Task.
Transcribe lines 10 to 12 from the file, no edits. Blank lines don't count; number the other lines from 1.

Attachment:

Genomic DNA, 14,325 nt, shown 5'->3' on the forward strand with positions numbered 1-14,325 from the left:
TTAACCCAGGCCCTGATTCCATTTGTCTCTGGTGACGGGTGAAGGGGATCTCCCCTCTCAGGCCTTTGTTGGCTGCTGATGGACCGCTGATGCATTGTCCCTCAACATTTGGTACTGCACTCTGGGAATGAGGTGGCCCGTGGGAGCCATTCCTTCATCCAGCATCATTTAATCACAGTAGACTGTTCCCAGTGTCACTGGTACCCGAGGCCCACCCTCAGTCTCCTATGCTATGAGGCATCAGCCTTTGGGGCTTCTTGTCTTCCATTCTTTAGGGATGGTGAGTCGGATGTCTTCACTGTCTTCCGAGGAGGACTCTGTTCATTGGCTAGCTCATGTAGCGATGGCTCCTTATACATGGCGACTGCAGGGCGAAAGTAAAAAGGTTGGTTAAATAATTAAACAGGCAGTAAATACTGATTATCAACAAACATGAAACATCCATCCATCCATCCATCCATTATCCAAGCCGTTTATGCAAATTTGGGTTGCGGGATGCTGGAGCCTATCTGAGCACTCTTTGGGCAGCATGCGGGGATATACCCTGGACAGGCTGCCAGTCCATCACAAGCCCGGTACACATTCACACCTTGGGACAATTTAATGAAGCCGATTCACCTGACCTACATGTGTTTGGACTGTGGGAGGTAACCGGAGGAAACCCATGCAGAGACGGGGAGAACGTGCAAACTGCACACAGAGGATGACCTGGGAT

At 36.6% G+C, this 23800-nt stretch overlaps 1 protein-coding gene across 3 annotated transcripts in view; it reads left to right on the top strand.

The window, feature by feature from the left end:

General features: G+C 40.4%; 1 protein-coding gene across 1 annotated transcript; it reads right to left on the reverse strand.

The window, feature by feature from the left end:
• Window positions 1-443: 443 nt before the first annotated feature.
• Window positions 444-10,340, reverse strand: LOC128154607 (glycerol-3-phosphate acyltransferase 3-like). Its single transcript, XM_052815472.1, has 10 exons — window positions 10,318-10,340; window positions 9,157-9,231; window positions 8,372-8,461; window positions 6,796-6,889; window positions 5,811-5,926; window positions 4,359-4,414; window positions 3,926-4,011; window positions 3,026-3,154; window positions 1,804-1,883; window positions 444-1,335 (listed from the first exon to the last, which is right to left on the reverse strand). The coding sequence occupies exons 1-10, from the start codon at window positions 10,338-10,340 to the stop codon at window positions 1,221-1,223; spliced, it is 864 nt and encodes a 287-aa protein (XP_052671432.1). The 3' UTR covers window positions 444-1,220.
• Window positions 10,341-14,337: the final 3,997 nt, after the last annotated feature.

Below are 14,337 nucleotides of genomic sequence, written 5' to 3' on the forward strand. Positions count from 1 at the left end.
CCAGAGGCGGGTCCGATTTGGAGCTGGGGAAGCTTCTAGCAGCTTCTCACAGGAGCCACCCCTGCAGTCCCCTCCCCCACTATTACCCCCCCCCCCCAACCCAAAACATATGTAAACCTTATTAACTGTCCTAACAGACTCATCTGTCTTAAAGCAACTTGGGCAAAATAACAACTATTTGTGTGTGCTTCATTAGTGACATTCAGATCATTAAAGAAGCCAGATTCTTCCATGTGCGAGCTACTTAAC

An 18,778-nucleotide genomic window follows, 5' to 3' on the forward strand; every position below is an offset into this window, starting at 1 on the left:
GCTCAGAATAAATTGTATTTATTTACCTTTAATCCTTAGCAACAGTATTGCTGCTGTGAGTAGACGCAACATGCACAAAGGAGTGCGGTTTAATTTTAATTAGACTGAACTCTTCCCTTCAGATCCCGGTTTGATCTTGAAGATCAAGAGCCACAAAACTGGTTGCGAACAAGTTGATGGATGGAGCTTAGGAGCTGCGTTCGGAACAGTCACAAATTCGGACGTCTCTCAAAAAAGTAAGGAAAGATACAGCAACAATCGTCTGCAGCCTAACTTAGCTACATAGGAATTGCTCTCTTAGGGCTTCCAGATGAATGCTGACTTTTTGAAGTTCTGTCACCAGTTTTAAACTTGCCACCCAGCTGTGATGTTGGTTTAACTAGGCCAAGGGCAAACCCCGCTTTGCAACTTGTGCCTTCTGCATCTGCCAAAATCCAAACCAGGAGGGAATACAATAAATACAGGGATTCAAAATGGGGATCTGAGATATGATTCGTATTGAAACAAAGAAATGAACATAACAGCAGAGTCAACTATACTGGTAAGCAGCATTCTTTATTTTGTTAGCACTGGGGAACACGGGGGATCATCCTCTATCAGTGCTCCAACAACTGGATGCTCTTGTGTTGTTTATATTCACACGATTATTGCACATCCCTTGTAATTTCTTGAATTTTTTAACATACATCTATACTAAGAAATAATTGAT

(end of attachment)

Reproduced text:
Below are 14,337 nucleotides of genomic sequence, written 5' to 3' on the forward strand. Positions count from 1 at the left end.
CCAGAGGCGGGTCCGATTTGGAGCTGGGGAAGCTTCTAGCAGCTTCTCACAGGAGCCACCCCTGCAGTCCCCTCCCCCACTATTACCCCCCCCCCCCAACCCAAAACATATGTAAACCTTATTAACTGTCCTAACAGACTCATCTGTCTTAAAGCAACTTGGGCAAAATAACAACTATTTGTGTGTGCTTCATTAGTGACATTCAGATCATTAAAGAAGCCAGATTCTTCCATGTGCGAGCTACTTAAC

An 18,778-nucleotide genomic window follows, 5' to 3' on the forward strand; every position below is an offset into this window, starting at 1 on the left: